Back to Habermas Studies page

well-being and public policy
some programmatic notes
gary e. davis
November 2004 / July 7, 2007


Welfare is basically about well-being: faring well. I would advance a sense of living well by design that’s applicable across every scale of society, from individual lives to the life of a society (social well-being or the health of nations).

We want capability—for what? A richly enjoyable and meaningfully productive life? Of course, whatever that is. I would give much weight to these two foci, in terms of these basic terms of English: richly, enjoyable, meaningfully, and productive. I would reconstitute these terms, in service to pursuing a good theory of well-being.

What is culture at best? The holism of lifespan-oriented social well-being? I would relativize the notion of culture to the temporality of the lifeworld, which is only lived individually.


Obviously, there are many aspects of well-being that are relevant to public policy guided by that high value. I have a list of 55!—which I would like to focus through thinking about Habermas’s recent essay, “The Relation of Theory and Practice Revisited,” Truth & Justification (MIT Press 2003, last chapter).

An emergence of anything—some A—in society is the distribution of A; distribution is primarily an emergent property of reality. A public opinion about some issue has a specifiable distribution; a trend emerges and develops, has a distribution.

Also, we may endeavor to distribute something—some good—and the result is its deliberate distribution. Very important to my sense of public policy is this difference—emergent vs. deliberate—within the notion of distribution: facilitation of what emerges vs. implementation of what is distributed (so-called “distributive justice”). I favor facilitators over distributors, but appreciate a need for both (e.g., in education that delivers training, as well as truly teaching, i.e., facilitating self-directed learning; conversely, in organizational leadership that mentors, as well as manages).

I would think of evolution in terms of the progress that can be facilitated, as well as what “naturally” emerges, say, from unanticipated innovations of aggregate social learning. Inasmuch as evolution is something that we can meaningfully speak of governing (ethically!), then we should want to think and work beyond subject-centered (Subjective or statist) policy thinking—beyond desires for “commanding heights” in public policy—by making deliberate distributions supplementary to devoted facilitations.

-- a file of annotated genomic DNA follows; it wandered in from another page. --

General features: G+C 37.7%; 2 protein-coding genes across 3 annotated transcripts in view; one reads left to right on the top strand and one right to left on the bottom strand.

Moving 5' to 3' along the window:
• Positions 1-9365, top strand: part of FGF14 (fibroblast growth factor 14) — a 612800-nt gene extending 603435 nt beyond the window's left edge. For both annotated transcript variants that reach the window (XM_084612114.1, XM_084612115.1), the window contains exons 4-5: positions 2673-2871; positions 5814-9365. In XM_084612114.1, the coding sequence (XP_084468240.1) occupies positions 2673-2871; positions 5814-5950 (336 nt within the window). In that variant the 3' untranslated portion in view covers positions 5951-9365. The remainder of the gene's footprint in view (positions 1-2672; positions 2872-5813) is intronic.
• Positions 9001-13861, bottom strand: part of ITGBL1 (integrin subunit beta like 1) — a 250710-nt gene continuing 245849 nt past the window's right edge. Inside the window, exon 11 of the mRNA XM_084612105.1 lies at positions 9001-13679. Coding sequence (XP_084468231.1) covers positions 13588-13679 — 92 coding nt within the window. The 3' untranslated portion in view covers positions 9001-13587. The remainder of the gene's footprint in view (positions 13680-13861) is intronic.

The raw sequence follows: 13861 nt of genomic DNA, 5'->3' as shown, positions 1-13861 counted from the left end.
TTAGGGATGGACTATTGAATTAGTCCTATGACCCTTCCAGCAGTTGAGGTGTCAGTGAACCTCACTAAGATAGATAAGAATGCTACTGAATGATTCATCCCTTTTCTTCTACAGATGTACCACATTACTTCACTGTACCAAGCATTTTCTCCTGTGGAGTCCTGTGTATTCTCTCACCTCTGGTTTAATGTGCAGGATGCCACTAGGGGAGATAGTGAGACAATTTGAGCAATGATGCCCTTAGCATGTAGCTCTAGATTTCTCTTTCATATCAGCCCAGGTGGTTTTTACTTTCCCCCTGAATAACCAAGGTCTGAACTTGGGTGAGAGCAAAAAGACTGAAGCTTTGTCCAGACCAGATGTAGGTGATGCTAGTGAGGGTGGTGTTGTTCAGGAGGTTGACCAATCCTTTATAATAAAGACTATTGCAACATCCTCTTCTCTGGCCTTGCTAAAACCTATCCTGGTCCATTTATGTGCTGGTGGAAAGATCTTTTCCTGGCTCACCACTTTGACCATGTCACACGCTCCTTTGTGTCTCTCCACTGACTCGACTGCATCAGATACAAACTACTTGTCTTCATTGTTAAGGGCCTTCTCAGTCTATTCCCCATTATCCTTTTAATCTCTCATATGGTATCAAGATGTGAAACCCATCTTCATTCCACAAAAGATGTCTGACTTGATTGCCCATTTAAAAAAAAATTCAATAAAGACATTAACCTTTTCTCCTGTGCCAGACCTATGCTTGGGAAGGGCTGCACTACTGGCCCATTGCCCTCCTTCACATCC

How might facilitation of progressive distributions work at various levels of society in the general human interest to foster social evolution?— especially as creative organizations? I would propose a manifold sense of organizational thinking as keynote in a “molecular” theory of social life, from community-based human development through cosmopolitan life—or, as I prefer, multipolitan global life: a sense of global pluralism without any singularity of idealization for global society other than an organizationally molecular theory of evolutionary pluralism.

Indeed, that’s quite a context. What’s at stake is a very large area of studies (if I may): the relation of deliberative democracy to public policy, global-level problems and new world order. It’s so much! The world is so much—too much? Yet, we step out the door each morning anyway, and we do what we can.

So, I hope to stay oriented by the boundaries of a few influences which might exemplify issues of critical reading and learning that will carry over into my sense of working “beyond” Habermas, but with genuine appreciation of his recent political work.

The 55 themes or key concepts—emergent aspects of some recent reading—are organized into 6 topic areas:

  • Individual Well-being
  • Lifeworld & Society
  • Instituting Progressive Policy
  • Politics of Culture
  • Critique of Statism

Of special interest—primary themes among the above areas—are:

  • capability
  • opportunity
  • normativity
  • work
  • Amartya Sen
  • structural reform
  • what’s “cultural” vs. what’s “economic”
  • equality
  • cultural justice

So, for expediency, I’ll set out to limit my discussion to these 9 themes, beginning with capability.

[August, 2013: The discussion didn’t happen, but the idea of this remains important to me.]


Also: This discussion is associated with the “advancing community” area of gedavis.com.